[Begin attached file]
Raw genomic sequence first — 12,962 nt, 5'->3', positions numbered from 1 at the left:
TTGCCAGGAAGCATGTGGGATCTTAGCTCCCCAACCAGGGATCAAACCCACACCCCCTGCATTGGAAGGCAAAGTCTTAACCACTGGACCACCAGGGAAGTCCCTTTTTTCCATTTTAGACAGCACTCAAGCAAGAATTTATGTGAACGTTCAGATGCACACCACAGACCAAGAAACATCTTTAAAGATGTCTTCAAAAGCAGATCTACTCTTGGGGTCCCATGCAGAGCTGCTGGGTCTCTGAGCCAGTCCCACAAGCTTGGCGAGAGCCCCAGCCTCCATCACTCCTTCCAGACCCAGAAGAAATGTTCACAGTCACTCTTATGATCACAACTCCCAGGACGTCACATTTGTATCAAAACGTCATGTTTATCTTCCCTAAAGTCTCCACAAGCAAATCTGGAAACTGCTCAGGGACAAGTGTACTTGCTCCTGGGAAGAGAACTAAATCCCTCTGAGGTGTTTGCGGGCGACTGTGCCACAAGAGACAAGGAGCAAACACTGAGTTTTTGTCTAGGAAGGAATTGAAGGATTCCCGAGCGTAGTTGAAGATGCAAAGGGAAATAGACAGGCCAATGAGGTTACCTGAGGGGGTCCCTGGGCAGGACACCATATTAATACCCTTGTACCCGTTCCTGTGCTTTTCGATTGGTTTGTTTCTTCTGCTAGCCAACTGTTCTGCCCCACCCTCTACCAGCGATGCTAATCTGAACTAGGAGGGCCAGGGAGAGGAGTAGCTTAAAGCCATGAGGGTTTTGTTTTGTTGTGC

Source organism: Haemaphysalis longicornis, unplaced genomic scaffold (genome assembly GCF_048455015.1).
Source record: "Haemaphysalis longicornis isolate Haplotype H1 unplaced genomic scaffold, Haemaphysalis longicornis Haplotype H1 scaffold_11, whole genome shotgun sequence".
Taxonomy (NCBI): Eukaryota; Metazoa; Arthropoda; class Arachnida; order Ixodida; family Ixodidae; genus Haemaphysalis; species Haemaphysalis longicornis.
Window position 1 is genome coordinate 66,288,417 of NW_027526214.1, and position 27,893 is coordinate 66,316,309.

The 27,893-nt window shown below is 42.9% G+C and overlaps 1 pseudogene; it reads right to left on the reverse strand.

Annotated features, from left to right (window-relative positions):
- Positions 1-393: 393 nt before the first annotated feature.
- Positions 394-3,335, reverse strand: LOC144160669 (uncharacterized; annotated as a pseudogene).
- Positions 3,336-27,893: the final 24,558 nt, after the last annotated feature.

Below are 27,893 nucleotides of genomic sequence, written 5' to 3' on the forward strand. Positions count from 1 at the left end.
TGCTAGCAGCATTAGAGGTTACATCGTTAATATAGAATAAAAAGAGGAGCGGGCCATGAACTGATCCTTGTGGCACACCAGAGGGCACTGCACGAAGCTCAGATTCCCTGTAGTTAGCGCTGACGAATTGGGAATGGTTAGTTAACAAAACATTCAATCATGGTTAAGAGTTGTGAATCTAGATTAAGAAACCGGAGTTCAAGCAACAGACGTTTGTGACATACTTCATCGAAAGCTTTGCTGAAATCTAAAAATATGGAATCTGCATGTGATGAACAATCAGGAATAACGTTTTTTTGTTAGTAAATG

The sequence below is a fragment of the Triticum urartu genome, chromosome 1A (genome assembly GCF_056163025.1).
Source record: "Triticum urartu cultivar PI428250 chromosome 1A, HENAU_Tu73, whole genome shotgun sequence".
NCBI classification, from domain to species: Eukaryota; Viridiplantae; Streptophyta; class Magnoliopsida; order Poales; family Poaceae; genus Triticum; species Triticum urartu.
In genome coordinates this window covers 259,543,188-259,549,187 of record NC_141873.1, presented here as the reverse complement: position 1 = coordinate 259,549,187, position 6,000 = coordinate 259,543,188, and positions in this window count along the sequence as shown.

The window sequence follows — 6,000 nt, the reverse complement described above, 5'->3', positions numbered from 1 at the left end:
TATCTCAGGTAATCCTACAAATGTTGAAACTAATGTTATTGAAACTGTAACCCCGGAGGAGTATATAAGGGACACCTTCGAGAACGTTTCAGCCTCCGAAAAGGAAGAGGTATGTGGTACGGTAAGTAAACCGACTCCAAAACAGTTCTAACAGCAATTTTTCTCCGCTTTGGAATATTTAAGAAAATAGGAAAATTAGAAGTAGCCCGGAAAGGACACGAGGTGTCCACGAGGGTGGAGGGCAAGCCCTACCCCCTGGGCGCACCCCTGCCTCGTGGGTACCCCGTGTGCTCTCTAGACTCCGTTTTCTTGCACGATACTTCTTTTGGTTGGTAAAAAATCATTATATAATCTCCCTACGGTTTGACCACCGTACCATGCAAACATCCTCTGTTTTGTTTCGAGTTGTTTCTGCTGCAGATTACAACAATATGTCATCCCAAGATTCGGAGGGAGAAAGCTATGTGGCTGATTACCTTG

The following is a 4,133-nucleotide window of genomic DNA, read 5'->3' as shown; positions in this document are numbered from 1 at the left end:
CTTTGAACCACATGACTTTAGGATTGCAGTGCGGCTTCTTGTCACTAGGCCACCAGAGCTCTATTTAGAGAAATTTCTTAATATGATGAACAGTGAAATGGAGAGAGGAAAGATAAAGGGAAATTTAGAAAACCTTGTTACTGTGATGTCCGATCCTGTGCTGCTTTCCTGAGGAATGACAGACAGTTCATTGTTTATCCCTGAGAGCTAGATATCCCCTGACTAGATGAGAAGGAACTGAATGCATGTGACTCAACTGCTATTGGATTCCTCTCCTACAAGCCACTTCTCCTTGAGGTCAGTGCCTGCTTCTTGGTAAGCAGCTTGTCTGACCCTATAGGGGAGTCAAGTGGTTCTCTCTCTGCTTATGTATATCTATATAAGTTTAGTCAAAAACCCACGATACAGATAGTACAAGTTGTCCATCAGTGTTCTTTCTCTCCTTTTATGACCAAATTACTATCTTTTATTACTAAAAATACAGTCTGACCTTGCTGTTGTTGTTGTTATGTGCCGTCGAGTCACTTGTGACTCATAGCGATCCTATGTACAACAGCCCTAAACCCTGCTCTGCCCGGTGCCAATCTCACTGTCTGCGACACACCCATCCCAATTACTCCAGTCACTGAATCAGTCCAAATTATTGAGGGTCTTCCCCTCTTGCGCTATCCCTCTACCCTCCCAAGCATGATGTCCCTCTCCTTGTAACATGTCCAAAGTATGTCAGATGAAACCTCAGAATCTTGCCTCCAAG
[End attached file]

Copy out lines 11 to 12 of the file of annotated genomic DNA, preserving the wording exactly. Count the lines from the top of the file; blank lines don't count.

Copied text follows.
- Positions 3,336-27,893: the final 24,558 nt, after the last annotated feature.

Below are 27,893 nucleotides of genomic sequence, written 5' to 3' on the forward strand. Positions count from 1 at the left end.